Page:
Assessment
Questionnaire

Have a symptom?
See what questions
a doctor would ask.
 

Statistics about Lactose Intolerance

Prevalence and incidence statistics for Lactose Intolerance:

See also prevalence and incidence page for Lactose Intolerance

Prevalance of Lactose Intolerance: 30 million people to 50 million people (NIDDK 1994); about 25% of population (1994/NIDDK)

Prevalance Rate: approx 1 in 9 or 11.03% or 30 million people in USA [about data]

Prevalance of Lactose Intolerance: Between 30 and 50 million Americans are lactose intolerant. (Source: excerpt from Lactose Intolerance: NIDDK) ... This most common food intolerance affects at least one out of ten people. (Source: excerpt from Food Allergy and Intolerances, NIAID Fact Sheet: NIAID) ... 30 to 50 million people (1994) (Source: excerpt from Digestive Diseases Statistics: NIDDK) ... An estimated 30 to 50 million Americans (about 25% of the United States population) are affected by lactose intolerance. (Source: excerpt from Lactose Intolerance: NWHIC)

Prevelance statistics about Lactose Intolerance:

The following statistics relate to the prevalence of Lactose Intolerance:

  • 90% of Asian American adults have lactose intolerance (NIDDK 1994)
  • 70% of African-American adults have lactose intolerance (NIDDK 1994)
  • 74% of Native American adults have lactose intolerance (NIDDK 1994)
  • 53% of Mexican-American adults have lactose intolerance (NIDDK 1994)
  • 15% Caucasian adults have lactose intolerance (NIDDK 1994)
  • more about prevalence...»

Society statistics for Lactose Intolerance

Hospitalization statistics for Lactose Intolerance:

The following are statistics from various sources about hospitalizations and Lactose Intolerance:

  • 0.001% (160) of hospital consultant episodes were for lactose intolerance in England 2002-03 (Hospital Episode Statistics, Department of Health, England, 2002-03)
  • 99% of hospital consultant episodes for lactose intolerance required hospital admission in England 2002-03 (Hospital Episode Statistics, Department of Health, England, 2002-03)
  • 51% of hospital consultant episodes for lactose intolerance were for men in England 2002-03 (Hospital Episode Statistics, Department of Health, England, 2002-03)
  • 49% of hospital consultant episodes for lactose intolerance were for women in England 2002-03 (Hospital Episode Statistics, Department of Health, England, 2002-03)
  • 55% of hospital consultant episodes for lactose intolerance required emergency hospital admission in England 2002-03 (Hospital Episode Statistics, Department of Health, England, 2002-03)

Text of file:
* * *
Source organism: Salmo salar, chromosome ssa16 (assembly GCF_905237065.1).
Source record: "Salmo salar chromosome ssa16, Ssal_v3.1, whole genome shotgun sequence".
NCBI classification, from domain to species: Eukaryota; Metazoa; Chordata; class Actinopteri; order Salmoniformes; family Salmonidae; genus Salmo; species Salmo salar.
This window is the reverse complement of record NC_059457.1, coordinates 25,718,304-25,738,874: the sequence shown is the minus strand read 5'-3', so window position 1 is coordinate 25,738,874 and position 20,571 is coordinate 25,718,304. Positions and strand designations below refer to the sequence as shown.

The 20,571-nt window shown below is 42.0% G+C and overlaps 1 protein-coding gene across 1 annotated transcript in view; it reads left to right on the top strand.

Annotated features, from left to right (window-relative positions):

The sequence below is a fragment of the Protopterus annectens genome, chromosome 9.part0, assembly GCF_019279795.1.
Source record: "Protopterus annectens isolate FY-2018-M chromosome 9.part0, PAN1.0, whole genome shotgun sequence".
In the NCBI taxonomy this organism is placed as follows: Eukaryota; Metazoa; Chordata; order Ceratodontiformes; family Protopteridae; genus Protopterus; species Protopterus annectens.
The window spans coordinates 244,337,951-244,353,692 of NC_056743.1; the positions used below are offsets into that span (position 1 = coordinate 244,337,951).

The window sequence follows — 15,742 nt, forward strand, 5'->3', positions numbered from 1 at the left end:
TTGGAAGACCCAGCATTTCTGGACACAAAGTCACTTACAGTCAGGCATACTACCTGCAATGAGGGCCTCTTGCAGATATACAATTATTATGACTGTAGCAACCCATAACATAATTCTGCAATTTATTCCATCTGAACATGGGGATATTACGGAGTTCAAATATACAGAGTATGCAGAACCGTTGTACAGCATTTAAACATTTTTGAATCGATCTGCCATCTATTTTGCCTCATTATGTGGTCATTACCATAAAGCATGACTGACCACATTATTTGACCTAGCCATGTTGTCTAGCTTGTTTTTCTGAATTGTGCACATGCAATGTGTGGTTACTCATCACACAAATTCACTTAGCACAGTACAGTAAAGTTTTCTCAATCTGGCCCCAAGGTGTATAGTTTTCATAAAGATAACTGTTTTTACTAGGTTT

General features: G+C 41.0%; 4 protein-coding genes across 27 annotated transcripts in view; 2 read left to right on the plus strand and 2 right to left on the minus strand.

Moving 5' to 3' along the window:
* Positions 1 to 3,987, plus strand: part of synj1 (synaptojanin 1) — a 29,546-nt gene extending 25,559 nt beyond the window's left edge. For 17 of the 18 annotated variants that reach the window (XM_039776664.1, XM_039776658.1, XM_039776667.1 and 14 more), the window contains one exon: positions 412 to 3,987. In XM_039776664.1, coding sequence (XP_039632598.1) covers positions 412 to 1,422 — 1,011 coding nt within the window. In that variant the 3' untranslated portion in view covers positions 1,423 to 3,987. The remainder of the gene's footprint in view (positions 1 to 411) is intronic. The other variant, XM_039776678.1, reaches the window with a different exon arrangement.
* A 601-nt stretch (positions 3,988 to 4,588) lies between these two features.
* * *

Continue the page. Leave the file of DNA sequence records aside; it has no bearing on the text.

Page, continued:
• 2.2 days was the mean length of stay in hospitals for lactose intolerance in England 2002-03 (Hospital Episode Statistics, Department of Health, England, 2002-03)
  • 1 days was the median length of stay in hospitals for lactose intolerance in England 2002-03 (Hospital Episode Statistics, Department of Health, England, 2002-03)
  • 11 was the mean age of patients hospitalised for lactose intolerance in England 2002-03 (Hospital Episode Statistics, Department of Health, England, 2002-03)
  • 17% of hospital consultant episodes for lactose intolerance occurred in 15-59 year olds in England 2002-03 (Hospital Episode Statistics, Department of Health, England, 2002-03)
  • 1% of hospital consultant episodes for lactose intolerance occurred in people over 75 in England 2002-03 (Hospital Episode Statistics, Department of Health, England, 2002-03)
  • 38% of hospital consultant episodes for lactose intolerance were single day episodes in England 2002-03 (Hospital Episode Statistics, Department of Health, England, 2002-03)
  • 0.0004% (221) of hospital bed days were for lactose intolerance in England 2002-03 (Hospital Episode Statistics, Department of Health, England, 2002-03)

About statistics:

This page presents a variety of statistics about Lactose Intolerance. The term 'prevalence' of Lactose Intolerance usually refers to the estimated population of people who are managing Lactose Intolerance at any given time. The term 'incidence' of Lactose Intolerance refers to the annual diagnosis rate, or the number of new cases of Lactose Intolerance diagnosed each year. Hence, these two statistics types can differ: a short-lived disease like flu can have high annual incidence but low prevalence, but a life-long disease like diabetes has a low annual incidence but high prevalence. For more information see about prevalence and incidence statistics.

 

By using this site you agree to our Terms of Use. Information provided on this site is for informational purposes only; it is not intended as a substitute for advice from your own medical team. The information on this site is not to be used for diagnosing or treating any health concerns you may have - please contact your physician or health care professional for all your medical needs. Please see our Terms of Use.

Home | Symptoms | Diseases | Diagnosis | Videos | Tools | Forum | About Us | Terms of Use | Privacy Policy | Site Map | Advertise